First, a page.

The COP26 has ended with a compromise agreement on climate, which recognises the need to cut global CO2 emissions by 45% by 2030 compared to the 2010 level and to net-zero by 2050 to limit global warning to 1.5°C and invites parties to consider further actions to reduce non-CO2 greenhouse gas (GHG) emissions by 2030, including methane.
The so-called Glasgow Climate Pact calls upon parties to "accelerate the development, deployment and dissemination of technologies, and the adoption of policies, to transition towards low-emission energy systems, including by rapidly scaling up the deployment of clean power generation and energy efficiency measures, including accelerating efforts towards the phase down of unabated coal power and phase-out of inefficient fossil fuel subsidies". A draft agreement had proposed "the phase-out of unabated coal power", but China and India advocated for replacing "phase-out" by "phase down" and the terms "unabated" and "inefficient" remain unclear. The Glasgow Climate Pact also focuses on "providing targeted support to the poorest and most vulnerable in line with national circumstances and recognising the need for support towards a just transition". Moreover, it emphasises the importance of protecting, conserving and restoring ecosystems that could act as GHG sinks and protect biodiversity.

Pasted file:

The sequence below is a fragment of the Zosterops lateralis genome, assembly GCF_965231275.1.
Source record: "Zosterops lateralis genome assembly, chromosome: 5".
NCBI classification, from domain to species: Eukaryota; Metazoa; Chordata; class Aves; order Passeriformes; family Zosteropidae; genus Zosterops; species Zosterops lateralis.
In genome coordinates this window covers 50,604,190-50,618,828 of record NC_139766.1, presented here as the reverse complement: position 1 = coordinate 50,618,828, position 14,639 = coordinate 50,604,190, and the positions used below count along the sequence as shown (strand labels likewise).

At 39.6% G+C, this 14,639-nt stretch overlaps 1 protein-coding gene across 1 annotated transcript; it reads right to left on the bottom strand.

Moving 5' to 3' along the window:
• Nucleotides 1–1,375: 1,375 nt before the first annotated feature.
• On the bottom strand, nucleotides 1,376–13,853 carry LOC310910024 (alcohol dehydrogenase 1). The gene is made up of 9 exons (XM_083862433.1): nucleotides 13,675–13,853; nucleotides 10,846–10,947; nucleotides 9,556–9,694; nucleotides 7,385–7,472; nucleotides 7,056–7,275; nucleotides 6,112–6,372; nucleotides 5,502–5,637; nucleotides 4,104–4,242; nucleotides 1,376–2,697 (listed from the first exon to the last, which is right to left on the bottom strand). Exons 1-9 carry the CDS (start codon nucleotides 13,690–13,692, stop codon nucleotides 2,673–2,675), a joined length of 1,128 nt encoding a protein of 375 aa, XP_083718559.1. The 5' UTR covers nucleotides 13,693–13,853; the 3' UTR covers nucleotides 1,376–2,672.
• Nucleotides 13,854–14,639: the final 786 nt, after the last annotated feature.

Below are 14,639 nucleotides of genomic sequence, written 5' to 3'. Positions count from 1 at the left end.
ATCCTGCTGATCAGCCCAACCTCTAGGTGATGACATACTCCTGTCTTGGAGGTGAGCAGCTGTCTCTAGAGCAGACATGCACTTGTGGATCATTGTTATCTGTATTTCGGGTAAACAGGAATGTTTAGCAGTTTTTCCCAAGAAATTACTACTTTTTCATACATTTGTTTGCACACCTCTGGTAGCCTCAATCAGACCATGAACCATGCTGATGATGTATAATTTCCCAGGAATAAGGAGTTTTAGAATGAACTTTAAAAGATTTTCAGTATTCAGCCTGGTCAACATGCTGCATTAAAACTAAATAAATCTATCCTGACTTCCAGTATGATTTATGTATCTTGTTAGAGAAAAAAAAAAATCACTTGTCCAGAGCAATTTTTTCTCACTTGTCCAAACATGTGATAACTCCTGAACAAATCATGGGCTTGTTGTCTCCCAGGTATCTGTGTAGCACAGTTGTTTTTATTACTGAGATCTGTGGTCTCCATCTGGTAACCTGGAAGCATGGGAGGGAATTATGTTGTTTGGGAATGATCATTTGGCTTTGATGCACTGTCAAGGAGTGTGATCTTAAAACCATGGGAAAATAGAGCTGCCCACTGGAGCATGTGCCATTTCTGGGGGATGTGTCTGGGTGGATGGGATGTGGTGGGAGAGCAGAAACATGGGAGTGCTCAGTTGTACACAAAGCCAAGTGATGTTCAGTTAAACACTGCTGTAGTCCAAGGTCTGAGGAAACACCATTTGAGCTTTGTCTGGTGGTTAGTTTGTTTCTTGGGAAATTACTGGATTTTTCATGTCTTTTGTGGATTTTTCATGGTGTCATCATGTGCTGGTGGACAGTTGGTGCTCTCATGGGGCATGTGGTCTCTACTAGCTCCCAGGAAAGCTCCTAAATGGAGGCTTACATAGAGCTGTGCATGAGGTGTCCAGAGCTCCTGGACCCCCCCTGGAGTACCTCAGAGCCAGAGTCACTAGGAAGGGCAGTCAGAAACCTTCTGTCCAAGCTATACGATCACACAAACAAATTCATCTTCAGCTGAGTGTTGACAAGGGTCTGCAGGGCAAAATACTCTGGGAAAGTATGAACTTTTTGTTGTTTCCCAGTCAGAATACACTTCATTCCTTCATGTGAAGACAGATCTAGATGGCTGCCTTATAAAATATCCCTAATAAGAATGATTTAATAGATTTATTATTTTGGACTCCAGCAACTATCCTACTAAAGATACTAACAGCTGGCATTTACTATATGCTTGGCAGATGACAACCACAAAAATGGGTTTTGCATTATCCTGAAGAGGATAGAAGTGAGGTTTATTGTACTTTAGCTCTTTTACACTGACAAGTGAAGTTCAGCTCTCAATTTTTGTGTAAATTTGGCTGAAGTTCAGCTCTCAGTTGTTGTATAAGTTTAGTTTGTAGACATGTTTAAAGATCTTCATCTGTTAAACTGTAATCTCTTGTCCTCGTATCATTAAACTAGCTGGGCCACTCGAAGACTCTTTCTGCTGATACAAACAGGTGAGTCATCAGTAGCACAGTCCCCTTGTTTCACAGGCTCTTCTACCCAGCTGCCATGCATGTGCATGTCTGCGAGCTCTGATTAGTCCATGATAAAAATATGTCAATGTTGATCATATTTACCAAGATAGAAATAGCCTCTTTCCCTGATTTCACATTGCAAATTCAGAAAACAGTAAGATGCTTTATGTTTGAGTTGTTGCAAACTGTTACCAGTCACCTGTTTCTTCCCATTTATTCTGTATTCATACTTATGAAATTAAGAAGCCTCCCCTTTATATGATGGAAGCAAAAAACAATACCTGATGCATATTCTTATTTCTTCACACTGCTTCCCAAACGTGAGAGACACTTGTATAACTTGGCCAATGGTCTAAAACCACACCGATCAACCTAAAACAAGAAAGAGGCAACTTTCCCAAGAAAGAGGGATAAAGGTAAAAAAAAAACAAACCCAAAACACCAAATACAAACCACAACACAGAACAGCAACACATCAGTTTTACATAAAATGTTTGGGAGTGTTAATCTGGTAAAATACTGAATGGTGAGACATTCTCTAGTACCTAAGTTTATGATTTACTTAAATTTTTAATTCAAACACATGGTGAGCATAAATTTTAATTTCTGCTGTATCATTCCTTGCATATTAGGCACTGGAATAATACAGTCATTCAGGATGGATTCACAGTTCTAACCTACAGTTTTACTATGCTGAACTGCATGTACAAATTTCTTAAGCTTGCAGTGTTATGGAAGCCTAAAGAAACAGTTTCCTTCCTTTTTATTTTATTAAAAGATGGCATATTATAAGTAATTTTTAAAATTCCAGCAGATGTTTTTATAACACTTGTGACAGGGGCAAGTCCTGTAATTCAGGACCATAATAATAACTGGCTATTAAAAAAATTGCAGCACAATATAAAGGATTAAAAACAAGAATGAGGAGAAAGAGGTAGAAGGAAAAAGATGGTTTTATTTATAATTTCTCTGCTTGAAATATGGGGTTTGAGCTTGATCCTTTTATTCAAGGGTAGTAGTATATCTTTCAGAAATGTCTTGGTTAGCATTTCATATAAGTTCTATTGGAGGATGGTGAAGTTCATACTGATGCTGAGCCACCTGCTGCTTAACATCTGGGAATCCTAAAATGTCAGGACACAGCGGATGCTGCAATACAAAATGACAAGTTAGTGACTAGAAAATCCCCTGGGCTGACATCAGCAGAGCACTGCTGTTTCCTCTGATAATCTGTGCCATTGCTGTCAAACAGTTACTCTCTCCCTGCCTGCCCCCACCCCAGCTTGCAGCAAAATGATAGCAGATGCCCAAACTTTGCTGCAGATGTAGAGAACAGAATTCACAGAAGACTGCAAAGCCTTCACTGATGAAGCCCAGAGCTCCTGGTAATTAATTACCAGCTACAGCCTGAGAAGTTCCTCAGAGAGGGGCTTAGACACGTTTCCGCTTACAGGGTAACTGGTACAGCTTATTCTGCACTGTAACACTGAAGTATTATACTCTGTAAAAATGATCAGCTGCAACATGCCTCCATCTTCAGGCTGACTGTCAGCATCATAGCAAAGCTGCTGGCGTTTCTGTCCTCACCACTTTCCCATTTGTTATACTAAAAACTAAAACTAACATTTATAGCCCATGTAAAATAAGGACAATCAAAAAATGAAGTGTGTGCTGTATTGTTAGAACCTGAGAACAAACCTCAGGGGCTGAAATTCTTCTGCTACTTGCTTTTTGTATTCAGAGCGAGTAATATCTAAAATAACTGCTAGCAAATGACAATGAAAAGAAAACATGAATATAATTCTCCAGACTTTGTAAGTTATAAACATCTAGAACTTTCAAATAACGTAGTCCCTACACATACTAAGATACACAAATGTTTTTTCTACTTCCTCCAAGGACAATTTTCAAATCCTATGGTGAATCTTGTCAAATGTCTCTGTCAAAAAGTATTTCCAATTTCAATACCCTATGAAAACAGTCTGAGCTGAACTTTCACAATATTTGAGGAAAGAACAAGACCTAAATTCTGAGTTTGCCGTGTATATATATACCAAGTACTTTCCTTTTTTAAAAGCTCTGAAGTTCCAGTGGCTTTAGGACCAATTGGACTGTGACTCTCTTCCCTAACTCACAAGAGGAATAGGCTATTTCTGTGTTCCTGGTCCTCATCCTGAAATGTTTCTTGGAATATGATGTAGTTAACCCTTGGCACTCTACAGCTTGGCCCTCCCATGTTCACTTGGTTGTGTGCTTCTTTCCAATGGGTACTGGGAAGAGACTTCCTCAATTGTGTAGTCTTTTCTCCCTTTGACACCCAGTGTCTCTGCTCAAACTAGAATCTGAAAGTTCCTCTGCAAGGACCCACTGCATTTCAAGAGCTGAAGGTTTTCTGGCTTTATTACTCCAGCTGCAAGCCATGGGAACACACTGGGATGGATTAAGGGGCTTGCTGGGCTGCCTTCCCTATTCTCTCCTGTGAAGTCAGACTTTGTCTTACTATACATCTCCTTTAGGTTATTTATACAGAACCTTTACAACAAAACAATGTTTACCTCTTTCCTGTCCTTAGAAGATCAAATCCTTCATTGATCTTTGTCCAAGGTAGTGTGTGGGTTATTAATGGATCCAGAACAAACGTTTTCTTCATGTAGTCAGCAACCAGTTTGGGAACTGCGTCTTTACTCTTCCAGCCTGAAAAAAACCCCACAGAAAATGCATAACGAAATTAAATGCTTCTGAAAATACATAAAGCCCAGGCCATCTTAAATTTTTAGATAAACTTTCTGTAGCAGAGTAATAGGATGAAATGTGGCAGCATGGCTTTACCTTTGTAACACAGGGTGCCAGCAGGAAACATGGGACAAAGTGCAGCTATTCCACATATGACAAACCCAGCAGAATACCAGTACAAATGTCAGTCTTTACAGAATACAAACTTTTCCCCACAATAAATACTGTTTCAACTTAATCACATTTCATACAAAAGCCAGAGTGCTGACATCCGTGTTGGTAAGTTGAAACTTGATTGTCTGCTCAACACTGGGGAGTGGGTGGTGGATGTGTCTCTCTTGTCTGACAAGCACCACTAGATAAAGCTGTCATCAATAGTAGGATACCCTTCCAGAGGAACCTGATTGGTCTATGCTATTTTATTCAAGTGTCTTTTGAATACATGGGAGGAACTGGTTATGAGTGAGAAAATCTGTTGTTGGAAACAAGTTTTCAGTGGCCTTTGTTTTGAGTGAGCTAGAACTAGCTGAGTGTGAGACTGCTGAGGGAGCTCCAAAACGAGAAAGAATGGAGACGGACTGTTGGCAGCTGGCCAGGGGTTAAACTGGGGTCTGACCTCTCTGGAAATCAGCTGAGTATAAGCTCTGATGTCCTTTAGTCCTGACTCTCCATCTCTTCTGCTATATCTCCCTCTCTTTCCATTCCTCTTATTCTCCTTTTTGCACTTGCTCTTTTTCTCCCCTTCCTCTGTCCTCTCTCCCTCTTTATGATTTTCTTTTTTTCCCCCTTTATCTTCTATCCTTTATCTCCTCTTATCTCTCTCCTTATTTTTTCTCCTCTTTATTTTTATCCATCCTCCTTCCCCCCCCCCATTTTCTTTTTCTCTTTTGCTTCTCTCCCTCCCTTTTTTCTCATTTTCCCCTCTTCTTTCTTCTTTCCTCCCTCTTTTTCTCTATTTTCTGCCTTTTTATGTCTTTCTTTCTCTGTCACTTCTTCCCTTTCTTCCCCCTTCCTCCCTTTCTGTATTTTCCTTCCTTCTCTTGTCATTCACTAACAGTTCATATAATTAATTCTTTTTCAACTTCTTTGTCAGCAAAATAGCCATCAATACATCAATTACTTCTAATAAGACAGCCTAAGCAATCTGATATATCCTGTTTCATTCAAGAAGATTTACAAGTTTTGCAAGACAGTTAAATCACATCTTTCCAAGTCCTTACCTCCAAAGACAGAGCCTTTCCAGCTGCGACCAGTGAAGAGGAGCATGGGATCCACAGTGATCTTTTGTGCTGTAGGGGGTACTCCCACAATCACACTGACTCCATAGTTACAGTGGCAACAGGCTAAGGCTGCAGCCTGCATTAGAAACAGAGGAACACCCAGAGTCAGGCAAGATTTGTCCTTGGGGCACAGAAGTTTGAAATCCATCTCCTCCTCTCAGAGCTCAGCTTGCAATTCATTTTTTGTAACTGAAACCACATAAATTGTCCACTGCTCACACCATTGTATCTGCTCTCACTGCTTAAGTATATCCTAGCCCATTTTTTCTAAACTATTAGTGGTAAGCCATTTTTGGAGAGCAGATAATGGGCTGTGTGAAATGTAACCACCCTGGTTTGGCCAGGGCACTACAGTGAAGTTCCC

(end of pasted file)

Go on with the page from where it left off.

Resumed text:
The Glasgow Climate Pact also urges developed countries to "provide enhanced support, including through financial resources, technology transfer and capacity-building, to assist developing country Parties with respect to both mitigation and adaptation" and to significantly increase support for developing countries beyond US$100bn/year (the US$100bn/year target has not yet been met). Where "loss and damage" (costs that countries are already facing due to climate change) are concerned, parties reiterated the urgency of scaling up action, though without granting a financial compensation to affected vulnerable countries.